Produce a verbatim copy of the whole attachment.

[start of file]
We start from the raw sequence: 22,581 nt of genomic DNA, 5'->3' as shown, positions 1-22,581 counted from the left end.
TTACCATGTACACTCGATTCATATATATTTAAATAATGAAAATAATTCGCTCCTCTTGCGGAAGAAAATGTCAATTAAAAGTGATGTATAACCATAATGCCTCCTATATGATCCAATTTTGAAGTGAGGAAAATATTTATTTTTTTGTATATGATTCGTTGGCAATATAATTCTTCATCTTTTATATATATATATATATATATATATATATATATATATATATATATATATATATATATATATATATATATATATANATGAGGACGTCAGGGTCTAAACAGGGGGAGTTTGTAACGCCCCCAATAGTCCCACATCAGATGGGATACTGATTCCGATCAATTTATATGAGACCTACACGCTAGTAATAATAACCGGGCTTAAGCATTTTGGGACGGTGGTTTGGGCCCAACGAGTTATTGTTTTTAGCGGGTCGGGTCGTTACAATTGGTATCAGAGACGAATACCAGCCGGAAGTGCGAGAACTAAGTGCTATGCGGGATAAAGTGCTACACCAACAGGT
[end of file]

We start from the raw sequence: 22,581 nt of genomic DNA, 5'->3' as shown, positions 1-22,581 counted from the left end.
TTACCATGTACACTCGATTCATATATATTTAAATAATGAAAATAATTCGCTCCTCTTGCGGAAGAAAATGTCAATTAAAAGTGATGTATAACCATAATGCCTCCTATATGATCCAATTTTGAAGTGAGGAAAATATTTATTTTTTTGTATATGATTCGTTGGCAATATAATTCTTCATCTTTTATATATATATATATATATATATATATATATATATATATATATATATATATATATATATATATATATATATATANATGAGGACGTCAGGGTCTAAACAGGGGGAGTTTGTAACGCCCCCAATAGTCCCACATCAGATGGGATACTGATTCCGATCAATTTATATGAGACCTACACGCTAGTAATAATAACCGGGCTTAAGCATTTTGGGACGGTGGTTTGGGCCCAACGAGTTATTGTTTTTAGCGGGTCGGGTCGTTACAATTGGTATCAGAGACGAATACCAGCCGGAAGTGCGAGAACTAAGTGCTATGCGGGATAAAGTGCTACACCAACAGGT